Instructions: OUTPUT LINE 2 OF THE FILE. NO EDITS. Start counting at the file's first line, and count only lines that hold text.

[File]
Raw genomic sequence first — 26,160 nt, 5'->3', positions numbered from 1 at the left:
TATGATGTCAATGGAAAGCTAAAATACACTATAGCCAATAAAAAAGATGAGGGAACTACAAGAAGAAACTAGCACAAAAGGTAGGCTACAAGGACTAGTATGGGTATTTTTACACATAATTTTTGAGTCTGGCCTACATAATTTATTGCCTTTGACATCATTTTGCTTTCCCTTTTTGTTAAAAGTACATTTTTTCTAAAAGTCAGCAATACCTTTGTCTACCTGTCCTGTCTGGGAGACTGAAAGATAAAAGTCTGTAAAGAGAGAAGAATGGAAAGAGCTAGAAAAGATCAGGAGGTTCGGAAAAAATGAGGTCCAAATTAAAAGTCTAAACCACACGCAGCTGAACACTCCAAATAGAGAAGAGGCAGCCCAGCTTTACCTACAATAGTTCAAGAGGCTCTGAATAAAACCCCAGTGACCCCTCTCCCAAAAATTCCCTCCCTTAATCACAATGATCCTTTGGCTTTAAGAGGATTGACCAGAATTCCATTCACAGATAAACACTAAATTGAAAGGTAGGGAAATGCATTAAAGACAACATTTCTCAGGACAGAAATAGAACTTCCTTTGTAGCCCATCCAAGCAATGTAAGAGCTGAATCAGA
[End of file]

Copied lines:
TATGATGTCAATGGAAAGCTAAAATACACTATAGCCAATAAAAAAGATGAGGGAACTACAAGAAGAAACTAGCACAAAAGGTAGGCTACAAGGACTAGTATGGGTATTTTTACACATAATTTTTGAGTCTGGCCTACATAATTTATTGCCTTTGACATCATTTTGCTTTCCCTTTTTGTTAAAAGTACATTTTTTCTAAAAGTCAGCAATACCTTTGTCTACCTGTCCTGTCTGGGAGACTGAAAGATAAAAGTCTGTAAAGAGAGAAGAATGGAAAGAGCTAGAAAAGATCAGGAGGTTCGGAAAAAATGAGGTCCAAATTAAAAGTCTAAACCACACGCAGCTGAACACTCCAAATAGAGAAGAGGCAGCCCAGCTTTACCTACAATAGTTCAAGAGGCTCTGAATAAAACCCCAGTGACCCCTCTCCCAAAAATTCCCTCCCTTAATCACAATGATCCTTTGGCTTTAAGAGGATTGACCAGAATTCCATTCACAGATAAACACTAAATTGAAAGGTAGGGAAATGCATTAAAGACAACATTTCTCAGGACAGAAATAGAACTTCCTTTGTAGCCCATCCAAGCAATGTAAGAGCTGAATCAGA